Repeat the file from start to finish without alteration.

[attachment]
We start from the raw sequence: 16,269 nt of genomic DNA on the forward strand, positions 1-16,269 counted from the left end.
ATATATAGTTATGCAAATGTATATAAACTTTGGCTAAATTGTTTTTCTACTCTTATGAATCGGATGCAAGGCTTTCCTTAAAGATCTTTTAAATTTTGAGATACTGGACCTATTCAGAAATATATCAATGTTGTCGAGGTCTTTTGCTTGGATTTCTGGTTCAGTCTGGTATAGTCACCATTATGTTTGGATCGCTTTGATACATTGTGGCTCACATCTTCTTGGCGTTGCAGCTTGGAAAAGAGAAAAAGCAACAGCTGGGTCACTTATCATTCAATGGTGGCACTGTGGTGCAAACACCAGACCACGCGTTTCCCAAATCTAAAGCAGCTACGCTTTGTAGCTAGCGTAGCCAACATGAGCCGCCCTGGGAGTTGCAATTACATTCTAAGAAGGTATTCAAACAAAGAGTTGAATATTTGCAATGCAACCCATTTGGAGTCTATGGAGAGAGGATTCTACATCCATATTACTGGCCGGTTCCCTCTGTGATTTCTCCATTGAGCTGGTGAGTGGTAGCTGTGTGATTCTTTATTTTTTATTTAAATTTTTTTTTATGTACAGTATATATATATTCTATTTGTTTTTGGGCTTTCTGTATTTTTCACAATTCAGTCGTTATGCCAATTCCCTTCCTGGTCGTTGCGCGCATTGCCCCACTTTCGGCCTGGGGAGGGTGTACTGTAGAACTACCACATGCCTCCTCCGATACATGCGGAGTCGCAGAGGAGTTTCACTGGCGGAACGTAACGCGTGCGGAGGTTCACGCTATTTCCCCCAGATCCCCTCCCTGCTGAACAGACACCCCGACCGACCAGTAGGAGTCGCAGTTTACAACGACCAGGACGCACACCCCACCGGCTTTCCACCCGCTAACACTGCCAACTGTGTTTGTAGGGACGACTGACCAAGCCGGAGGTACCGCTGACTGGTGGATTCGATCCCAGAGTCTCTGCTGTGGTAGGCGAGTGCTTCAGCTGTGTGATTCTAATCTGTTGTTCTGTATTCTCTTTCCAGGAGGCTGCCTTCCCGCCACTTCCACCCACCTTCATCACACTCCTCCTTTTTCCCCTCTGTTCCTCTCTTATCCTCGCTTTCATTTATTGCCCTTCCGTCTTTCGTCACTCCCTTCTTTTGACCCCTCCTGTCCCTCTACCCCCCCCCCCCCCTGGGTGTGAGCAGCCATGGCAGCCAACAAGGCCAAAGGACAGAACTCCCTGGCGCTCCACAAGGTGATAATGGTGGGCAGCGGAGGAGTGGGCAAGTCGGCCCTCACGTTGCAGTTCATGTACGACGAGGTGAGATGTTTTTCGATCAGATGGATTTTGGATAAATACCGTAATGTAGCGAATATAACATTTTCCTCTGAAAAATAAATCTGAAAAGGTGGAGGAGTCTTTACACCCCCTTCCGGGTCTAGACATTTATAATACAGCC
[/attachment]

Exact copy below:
We start from the raw sequence: 16,269 nt of genomic DNA on the forward strand, positions 1-16,269 counted from the left end.
ATATATAGTTATGCAAATGTATATAAACTTTGGCTAAATTGTTTTTCTACTCTTATGAATCGGATGCAAGGCTTTCCTTAAAGATCTTTTAAATTTTGAGATACTGGACCTATTCAGAAATATATCAATGTTGTCGAGGTCTTTTGCTTGGATTTCTGGTTCAGTCTGGTATAGTCACCATTATGTTTGGATCGCTTTGATACATTGTGGCTCACATCTTCTTGGCGTTGCAGCTTGGAAAAGAGAAAAAGCAACAGCTGGGTCACTTATCATTCAATGGTGGCACTGTGGTGCAAACACCAGACCACGCGTTTCCCAAATCTAAAGCAGCTACGCTTTGTAGCTAGCGTAGCCAACATGAGCCGCCCTGGGAGTTGCAATTACATTCTAAGAAGGTATTCAAACAAAGAGTTGAATATTTGCAATGCAACCCATTTGGAGTCTATGGAGAGAGGATTCTACATCCATATTACTGGCCGGTTCCCTCTGTGATTTCTCCATTGAGCTGGTGAGTGGTAGCTGTGTGATTCTTTATTTTTTATTTAAATTTTTTTTTATGTACAGTATATATATATTCTATTTGTTTTTGGGCTTTCTGTATTTTTCACAATTCAGTCGTTATGCCAATTCCCTTCCTGGTCGTTGCGCGCATTGCCCCACTTTCGGCCTGGGGAGGGTGTACTGTAGAACTACCACATGCCTCCTCCGATACATGCGGAGTCGCAGAGGAGTTTCACTGGCGGAACGTAACGCGTGCGGAGGTTCACGCTATTTCCCCCAGATCCCCTCCCTGCTGAACAGACACCCCGACCGACCAGTAGGAGTCGCAGTTTACAACGACCAGGACGCACACCCCACCGGCTTTCCACCCGCTAACACTGCCAACTGTGTTTGTAGGGACGACTGACCAAGCCGGAGGTACCGCTGACTGGTGGATTCGATCCCAGAGTCTCTGCTGTGGTAGGCGAGTGCTTCAGCTGTGTGATTCTAATCTGTTGTTCTGTATTCTCTTTCCAGGAGGCTGCCTTCCCGCCACTTCCACCCACCTTCATCACACTCCTCCTTTTTCCCCTCTGTTCCTCTCTTATCCTCGCTTTCATTTATTGCCCTTCCGTCTTTCGTCACTCCCTTCTTTTGACCCCTCCTGTCCCTCTACCCCCCCCCCCCCCTGGGTGTGAGCAGCCATGGCAGCCAACAAGGCCAAAGGACAGAACTCCCTGGCGCTCCACAAGGTGATAATGGTGGGCAGCGGAGGAGTGGGCAAGTCGGCCCTCACGTTGCAGTTCATGTACGACGAGGTGAGATGTTTTTCGATCAGATGGATTTTGGATAAATACCGTAATGTAGCGAATATAACATTTTCCTCTGAAAAATAAATCTGAAAAGGTGGAGGAGTCTTTACACCCCCTTCCGGGTCTAGACATTTATAATACAGCC